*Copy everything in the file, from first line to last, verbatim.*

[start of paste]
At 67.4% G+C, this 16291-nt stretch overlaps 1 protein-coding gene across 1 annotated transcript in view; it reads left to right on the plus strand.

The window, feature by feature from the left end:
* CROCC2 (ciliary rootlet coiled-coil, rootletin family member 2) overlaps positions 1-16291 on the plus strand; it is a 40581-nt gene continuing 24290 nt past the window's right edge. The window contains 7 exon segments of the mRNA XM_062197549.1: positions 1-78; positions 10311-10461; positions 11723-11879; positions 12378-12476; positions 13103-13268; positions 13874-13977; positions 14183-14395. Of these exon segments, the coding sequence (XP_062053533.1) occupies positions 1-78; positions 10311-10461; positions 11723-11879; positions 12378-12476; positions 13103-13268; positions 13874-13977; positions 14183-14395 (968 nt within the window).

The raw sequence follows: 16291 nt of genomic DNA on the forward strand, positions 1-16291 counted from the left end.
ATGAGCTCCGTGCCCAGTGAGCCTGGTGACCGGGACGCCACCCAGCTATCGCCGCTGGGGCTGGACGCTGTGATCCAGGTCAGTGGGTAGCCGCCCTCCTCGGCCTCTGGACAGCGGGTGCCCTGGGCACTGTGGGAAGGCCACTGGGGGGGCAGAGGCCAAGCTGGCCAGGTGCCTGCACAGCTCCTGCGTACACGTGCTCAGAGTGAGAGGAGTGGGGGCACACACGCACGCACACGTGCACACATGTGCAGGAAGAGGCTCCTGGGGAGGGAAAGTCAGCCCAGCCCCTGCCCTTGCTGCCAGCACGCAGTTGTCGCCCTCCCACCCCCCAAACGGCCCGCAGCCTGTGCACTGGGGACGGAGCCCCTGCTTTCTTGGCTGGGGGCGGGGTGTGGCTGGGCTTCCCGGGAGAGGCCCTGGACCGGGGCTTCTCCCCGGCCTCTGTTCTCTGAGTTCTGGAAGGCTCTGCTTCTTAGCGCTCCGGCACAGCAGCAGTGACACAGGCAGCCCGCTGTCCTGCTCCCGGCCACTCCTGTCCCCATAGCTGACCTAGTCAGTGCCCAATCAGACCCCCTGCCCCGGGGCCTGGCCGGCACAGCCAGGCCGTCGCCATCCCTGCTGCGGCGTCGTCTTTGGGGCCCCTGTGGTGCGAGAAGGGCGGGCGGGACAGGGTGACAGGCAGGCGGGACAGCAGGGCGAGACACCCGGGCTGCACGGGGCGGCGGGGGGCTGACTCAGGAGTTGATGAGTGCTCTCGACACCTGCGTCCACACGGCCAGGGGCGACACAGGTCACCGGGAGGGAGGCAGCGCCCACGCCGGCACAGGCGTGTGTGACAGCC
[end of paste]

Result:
At 67.4% G+C, this 16291-nt stretch overlaps 1 protein-coding gene across 1 annotated transcript in view; it reads left to right on the plus strand.

The window, feature by feature from the left end:
* CROCC2 (ciliary rootlet coiled-coil, rootletin family member 2) overlaps positions 1-16291 on the plus strand; it is a 40581-nt gene continuing 24290 nt past the window's right edge. The window contains 7 exon segments of the mRNA XM_062197549.1: positions 1-78; positions 10311-10461; positions 11723-11879; positions 12378-12476; positions 13103-13268; positions 13874-13977; positions 14183-14395. Of these exon segments, the coding sequence (XP_062053533.1) occupies positions 1-78; positions 10311-10461; positions 11723-11879; positions 12378-12476; positions 13103-13268; positions 13874-13977; positions 14183-14395 (968 nt within the window).

The raw sequence follows: 16291 nt of genomic DNA on the forward strand, positions 1-16291 counted from the left end.
ATGAGCTCCGTGCCCAGTGAGCCTGGTGACCGGGACGCCACCCAGCTATCGCCGCTGGGGCTGGACGCTGTGATCCAGGTCAGTGGGTAGCCGCCCTCCTCGGCCTCTGGACAGCGGGTGCCCTGGGCACTGTGGGAAGGCCACTGGGGGGGCAGAGGCCAAGCTGGCCAGGTGCCTGCACAGCTCCTGCGTACACGTGCTCAGAGTGAGAGGAGTGGGGGCACACACGCACGCACACGTGCACACATGTGCAGGAAGAGGCTCCTGGGGAGGGAAAGTCAGCCCAGCCCCTGCCCTTGCTGCCAGCACGCAGTTGTCGCCCTCCCACCCCCCAAACGGCCCGCAGCCTGTGCACTGGGGACGGAGCCCCTGCTTTCTTGGCTGGGGGCGGGGTGTGGCTGGGCTTCCCGGGAGAGGCCCTGGACCGGGGCTTCTCCCCGGCCTCTGTTCTCTGAGTTCTGGAAGGCTCTGCTTCTTAGCGCTCCGGCACAGCAGCAGTGACACAGGCAGCCCGCTGTCCTGCTCCCGGCCACTCCTGTCCCCATAGCTGACCTAGTCAGTGCCCAATCAGACCCCCTGCCCCGGGGCCTGGCCGGCACAGCCAGGCCGTCGCCATCCCTGCTGCGGCGTCGTCTTTGGGGCCCCTGTGGTGCGAGAAGGGCGGGCGGGACAGGGTGACAGGCAGGCGGGACAGCAGGGCGAGACACCCGGGCTGCACGGGGCGGCGGGGGGCTGACTCAGGAGTTGATGAGTGCTCTCGACACCTGCGTCCACACGGCCAGGGGCGACACAGGTCACCGGGAGGGAGGCAGCGCCCACGCCGGCACAGGCGTGTGTGACAGCC